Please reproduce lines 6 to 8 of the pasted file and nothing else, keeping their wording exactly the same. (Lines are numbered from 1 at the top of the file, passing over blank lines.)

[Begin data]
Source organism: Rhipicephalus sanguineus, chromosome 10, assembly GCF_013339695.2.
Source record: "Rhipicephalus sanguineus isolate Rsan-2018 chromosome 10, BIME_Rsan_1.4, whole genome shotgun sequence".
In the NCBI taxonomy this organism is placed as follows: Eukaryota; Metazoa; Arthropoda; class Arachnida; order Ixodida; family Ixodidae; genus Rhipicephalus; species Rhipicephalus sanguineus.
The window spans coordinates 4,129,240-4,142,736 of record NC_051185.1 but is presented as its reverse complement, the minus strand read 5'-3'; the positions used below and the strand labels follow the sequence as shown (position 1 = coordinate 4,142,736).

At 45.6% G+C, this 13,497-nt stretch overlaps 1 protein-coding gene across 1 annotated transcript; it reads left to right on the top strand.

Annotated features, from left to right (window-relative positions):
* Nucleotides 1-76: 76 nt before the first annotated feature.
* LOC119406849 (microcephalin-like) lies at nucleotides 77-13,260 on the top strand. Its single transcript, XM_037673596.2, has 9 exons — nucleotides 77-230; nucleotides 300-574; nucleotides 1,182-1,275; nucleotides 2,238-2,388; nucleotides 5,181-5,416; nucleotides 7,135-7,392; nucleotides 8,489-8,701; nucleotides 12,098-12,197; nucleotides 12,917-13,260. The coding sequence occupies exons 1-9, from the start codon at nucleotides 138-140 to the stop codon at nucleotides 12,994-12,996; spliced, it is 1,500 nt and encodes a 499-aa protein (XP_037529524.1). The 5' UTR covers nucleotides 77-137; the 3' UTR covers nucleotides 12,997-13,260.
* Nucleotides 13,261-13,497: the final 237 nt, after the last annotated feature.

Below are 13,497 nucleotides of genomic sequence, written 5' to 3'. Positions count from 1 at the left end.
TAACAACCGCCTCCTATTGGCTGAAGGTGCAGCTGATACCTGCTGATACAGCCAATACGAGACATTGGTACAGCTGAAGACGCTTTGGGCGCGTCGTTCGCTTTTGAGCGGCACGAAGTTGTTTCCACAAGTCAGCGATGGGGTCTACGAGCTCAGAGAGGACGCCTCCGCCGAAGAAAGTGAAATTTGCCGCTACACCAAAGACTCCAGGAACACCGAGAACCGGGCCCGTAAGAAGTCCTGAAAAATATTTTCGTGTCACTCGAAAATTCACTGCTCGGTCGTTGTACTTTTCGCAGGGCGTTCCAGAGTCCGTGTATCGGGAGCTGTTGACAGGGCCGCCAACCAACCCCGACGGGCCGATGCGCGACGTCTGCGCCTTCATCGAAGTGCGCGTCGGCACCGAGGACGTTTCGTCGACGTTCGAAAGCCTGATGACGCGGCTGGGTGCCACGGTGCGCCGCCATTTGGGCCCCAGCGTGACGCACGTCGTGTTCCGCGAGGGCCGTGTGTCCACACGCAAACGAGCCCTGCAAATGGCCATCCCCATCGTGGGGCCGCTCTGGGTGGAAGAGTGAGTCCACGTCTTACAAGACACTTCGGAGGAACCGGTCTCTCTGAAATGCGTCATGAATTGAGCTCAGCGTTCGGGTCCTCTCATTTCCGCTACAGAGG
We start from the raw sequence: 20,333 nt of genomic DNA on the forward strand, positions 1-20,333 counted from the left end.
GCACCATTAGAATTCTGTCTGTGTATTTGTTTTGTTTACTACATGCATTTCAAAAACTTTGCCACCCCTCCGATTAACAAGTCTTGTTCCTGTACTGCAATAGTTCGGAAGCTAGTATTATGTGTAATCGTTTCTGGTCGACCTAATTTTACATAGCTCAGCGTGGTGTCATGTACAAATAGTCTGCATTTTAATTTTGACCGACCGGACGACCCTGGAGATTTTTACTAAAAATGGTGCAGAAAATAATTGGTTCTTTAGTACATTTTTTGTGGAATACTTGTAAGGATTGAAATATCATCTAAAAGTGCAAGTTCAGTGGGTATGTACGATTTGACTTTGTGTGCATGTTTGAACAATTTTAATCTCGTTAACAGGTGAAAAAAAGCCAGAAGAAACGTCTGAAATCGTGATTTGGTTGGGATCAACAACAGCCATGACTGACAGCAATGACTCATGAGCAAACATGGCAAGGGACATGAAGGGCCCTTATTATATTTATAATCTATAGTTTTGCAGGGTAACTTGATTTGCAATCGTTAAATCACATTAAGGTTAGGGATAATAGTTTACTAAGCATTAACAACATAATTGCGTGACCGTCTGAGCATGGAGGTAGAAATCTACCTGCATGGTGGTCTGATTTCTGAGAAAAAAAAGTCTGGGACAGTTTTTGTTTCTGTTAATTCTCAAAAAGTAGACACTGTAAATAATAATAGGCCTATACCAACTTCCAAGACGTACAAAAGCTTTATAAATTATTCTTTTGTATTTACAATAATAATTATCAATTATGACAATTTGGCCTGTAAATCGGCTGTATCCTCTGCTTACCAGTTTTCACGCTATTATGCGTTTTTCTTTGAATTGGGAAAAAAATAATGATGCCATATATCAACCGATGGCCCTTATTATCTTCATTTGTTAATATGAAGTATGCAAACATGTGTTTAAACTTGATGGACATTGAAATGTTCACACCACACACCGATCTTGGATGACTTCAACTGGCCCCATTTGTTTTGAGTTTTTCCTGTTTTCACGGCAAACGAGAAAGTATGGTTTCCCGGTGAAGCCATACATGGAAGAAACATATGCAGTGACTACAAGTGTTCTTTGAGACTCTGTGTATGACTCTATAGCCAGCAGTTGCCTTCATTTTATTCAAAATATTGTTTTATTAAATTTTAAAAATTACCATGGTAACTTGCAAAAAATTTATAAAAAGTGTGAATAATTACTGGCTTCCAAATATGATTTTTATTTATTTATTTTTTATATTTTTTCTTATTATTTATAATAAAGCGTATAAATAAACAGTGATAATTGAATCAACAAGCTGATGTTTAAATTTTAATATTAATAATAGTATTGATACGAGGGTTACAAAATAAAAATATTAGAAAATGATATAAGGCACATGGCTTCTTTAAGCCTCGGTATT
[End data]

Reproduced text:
Annotated features, from left to right (window-relative positions):
* Nucleotides 1-76: 76 nt before the first annotated feature.
* LOC119406849 (microcephalin-like) lies at nucleotides 77-13,260 on the top strand. Its single transcript, XM_037673596.2, has 9 exons — nucleotides 77-230; nucleotides 300-574; nucleotides 1,182-1,275; nucleotides 2,238-2,388; nucleotides 5,181-5,416; nucleotides 7,135-7,392; nucleotides 8,489-8,701; nucleotides 12,098-12,197; nucleotides 12,917-13,260. The coding sequence occupies exons 1-9, from the start codon at nucleotides 138-140 to the stop codon at nucleotides 12,994-12,996; spliced, it is 1,500 nt and encodes a 499-aa protein (XP_037529524.1). The 5' UTR covers nucleotides 77-137; the 3' UTR covers nucleotides 12,997-13,260.